During the last act of the felicitously named Hobo With a Shotgun, Rutger Hauer’s eponymous vagrant delivers a speech to a hospital nursery filled with babies that may set your meta-sense tingling. There’s a feeling that Hauer’s almost talking about himself and his own life decisions which have led him to star in a brisk, faux-budget movie meant to recall the “glory” days of low-rent exploitation films and whose basic conceit was established in a fake trailer presented as part of the Quentin Tarantino/Robert Rodriguez B-sleeze project, Grindhouse. I suppose you could do worse– even when you’re the guy who starred opposite Harrison Ford in Blade Runner two decades ago– but there’s a weird contextual element to the monologue that adds something a little tragic to a film that doesn’t really care about your pity or your emotions.
Hobo With a Shotgun doesn’t really serve much of a purpose in cinematic canon other than to provide an hour and a half outlet in which we can delight in watching Bad Guys painted with the broadest and darkest brushes become very, very dead at the hands of our protagonist. Taking on the task of turning a parade of robbers, murderers, drug dealers, rapists, and child molesters into a mountain of corpses is the hobo of the title, a somewhat benign individual who gets pushed too far and winds up buying the shotgun of the title and going sickhouse on his adopted city’s criminal element. Nothing else to see here, folks– just good old-fashioned bloodletting, done on the cheap and with as much grue as possible.
Jason Eisner’s work here can be praised to a degree; he’s pulled a performance out of Rutger Hauer that’s brilliant in its derangement, and he doesn’t shy away from going the distance with over-the-top violence. Any man willing to immolate a bus full of children on camera is a special kind of twisted, after all. On top of that, Hobo With a Shotgun is fairly well-made, but ultimately Eisner’s failure comes down to one of vision and passion. Maybe one can make a favorable argument for the latter based on his dedication to graphic, creative deconstructions of the human body, but nothing about Eisner’s artistic POV feels unique or special– he’s simply taken a bucket of fake blood and organs and thrown them on the wall while cracking wise about the morally objectionable nature of the material presented for our viewing pleasure.
It’s possible that in the end, satisfying splatter and tongue-in-cheek black humor are the only ingredients necessary for an entertaining exploitation cocktail. If that’s the case, though, Hobo With a Shotgun certainly can’t be called memorable, as it does nothing to distinguish itself from other indie shock films that fall within its milieu. What’s the difference between Hobo and any one Troma film? Heart, soul, and a few million dollars (few Troma films boast studio budgets over $500,000, with the second Toxic Avenger film being the only exception I can call to mind*). What does three million dollars buy you? A glossy sheen overlaying eighty minutes of bad taste and engineered grime. Maybe accusing Hobo of pure fakery is harsh– that budget is still peanuts by today’s standards– but I don’t think it’s out of bounds to suggest that it’s ultimately a work of charlatanism.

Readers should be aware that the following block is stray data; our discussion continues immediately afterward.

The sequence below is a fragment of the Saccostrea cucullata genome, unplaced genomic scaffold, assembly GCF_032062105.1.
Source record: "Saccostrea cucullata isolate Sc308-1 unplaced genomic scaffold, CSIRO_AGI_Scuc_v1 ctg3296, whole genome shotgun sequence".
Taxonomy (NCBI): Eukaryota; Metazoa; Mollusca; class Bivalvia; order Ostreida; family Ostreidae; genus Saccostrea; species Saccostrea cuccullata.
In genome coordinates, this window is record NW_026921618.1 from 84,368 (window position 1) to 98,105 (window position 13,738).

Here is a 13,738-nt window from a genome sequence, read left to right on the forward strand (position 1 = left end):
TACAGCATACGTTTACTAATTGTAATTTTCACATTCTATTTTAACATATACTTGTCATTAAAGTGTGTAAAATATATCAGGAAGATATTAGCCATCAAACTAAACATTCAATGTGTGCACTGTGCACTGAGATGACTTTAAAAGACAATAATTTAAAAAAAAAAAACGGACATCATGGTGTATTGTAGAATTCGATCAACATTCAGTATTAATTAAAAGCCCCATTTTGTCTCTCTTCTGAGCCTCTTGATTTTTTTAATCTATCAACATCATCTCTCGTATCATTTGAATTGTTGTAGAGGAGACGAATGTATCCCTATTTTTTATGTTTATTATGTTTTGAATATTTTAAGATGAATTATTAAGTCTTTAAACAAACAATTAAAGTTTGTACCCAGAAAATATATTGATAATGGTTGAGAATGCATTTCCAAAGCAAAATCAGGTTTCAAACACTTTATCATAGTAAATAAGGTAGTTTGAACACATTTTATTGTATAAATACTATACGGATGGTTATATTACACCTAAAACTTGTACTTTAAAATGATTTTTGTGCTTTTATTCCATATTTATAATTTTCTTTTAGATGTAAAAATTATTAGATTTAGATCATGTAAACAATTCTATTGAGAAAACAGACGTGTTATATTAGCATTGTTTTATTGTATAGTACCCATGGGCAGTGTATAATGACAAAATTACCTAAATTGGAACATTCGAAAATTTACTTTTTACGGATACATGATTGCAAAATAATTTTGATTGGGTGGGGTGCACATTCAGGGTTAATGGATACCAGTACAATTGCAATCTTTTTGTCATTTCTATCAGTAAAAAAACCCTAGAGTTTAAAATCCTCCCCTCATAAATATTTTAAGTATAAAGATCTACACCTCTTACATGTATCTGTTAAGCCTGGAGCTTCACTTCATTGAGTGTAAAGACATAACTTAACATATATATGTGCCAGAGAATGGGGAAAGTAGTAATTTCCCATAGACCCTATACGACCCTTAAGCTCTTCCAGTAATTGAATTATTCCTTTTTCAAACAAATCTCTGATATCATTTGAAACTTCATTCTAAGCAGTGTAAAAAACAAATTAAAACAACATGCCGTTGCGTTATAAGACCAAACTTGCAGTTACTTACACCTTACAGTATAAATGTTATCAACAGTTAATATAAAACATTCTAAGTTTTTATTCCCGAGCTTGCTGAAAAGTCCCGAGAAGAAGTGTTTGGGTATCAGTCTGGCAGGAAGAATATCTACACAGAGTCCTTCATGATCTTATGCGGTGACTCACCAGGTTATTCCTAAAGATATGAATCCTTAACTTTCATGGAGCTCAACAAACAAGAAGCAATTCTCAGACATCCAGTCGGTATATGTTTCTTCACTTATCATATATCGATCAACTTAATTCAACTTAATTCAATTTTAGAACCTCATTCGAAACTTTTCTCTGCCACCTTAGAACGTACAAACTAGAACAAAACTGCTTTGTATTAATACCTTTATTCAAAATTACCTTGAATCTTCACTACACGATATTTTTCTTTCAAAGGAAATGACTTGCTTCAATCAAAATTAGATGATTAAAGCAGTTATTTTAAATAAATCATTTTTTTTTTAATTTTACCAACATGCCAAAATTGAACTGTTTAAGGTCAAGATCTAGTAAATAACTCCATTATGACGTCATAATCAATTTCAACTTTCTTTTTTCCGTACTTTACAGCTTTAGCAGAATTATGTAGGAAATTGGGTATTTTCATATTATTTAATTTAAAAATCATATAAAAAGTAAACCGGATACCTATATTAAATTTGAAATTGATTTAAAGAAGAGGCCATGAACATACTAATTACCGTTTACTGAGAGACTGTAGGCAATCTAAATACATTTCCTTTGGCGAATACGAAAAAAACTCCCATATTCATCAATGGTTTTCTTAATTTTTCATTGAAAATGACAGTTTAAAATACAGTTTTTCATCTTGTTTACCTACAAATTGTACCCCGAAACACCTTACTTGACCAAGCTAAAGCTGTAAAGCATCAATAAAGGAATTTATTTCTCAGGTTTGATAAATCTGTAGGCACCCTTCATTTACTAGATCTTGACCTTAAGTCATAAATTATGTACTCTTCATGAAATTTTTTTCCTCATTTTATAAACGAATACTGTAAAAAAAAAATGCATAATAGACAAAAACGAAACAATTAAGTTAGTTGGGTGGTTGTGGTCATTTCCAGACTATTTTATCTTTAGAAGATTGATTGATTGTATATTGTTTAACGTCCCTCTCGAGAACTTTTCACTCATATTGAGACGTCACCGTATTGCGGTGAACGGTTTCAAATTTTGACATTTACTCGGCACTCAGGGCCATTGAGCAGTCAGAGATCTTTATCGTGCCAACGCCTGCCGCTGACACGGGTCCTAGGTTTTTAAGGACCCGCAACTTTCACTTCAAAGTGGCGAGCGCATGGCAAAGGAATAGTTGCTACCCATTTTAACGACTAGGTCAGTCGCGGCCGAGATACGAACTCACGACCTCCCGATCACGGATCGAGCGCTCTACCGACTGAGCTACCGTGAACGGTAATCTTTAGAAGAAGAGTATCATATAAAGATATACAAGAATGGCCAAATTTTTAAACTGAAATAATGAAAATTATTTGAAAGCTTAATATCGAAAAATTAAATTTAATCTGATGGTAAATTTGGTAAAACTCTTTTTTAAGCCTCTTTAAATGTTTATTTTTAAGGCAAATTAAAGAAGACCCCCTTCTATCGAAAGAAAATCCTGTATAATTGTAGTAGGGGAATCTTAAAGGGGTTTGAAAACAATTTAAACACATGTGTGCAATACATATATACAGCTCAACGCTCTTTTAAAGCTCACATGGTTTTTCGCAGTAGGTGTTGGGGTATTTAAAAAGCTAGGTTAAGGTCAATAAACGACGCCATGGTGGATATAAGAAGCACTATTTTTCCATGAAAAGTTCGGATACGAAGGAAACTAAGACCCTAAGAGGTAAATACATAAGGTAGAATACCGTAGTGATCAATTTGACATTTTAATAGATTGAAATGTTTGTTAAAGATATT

Which isn’t to say that it’s all bad; Hauer alone provides a very, very good reason to watch Hobo With a Shotgun, if only because his performance calls into question whether or not he totally understands what kind of movie he’s in and what kind of role he’s playing. That tug-of-war between Hauer either being in on the joke or serving as part of its punchline adds an unexpected and mesmerizing quality to the film, but Hauer’s so deliciously, magnetically demented either way that it hardly matters which side of the argument you end up on. Regrettably, he’s kind of on his own here– apart from Brian Downey’s maniacally energetic villain, the Drake, you probably won’t recognize anybody else in the cast** (not that you necessarily need to), but more importantly you won’t remember them either.
Beating up on Hobo With a Shotgun feels a bit cheap; it’s not exactly a highbrow movie aiming to be much more than a good time in a crowded theater, so it’s tough to go after it just for achieving its few aspirations. Undoubtedly this is a movie made with shrewdness in mind, and for my hemming and hawing it fits well enough into the homegrown aesthetic it clearly strove to cultivate. But all the same there’s a soullessness to the movie that renders it somewhat trivial and ignorable, a commendable effort to foster a D.I.Y. filmmaking sensibility that succeeds only on superficial notes. Is it petty to accuse a campy and violent B-movie of having too much money on its hands? Maybe, but it’s not the money as much as it’s the motivation that makes Hobo With a Shotgun a wickedly amusing but fairly disingenuous picture.
*And I’m not even sure that I’m right about that movie’s studio budget.
**Fun fact: Gregory Smith, here in the role of the Drake’s scumbag son Slick, played Mel Gibson’s son in The Patriot, a role which only required him to be shot by Jason Isaacs.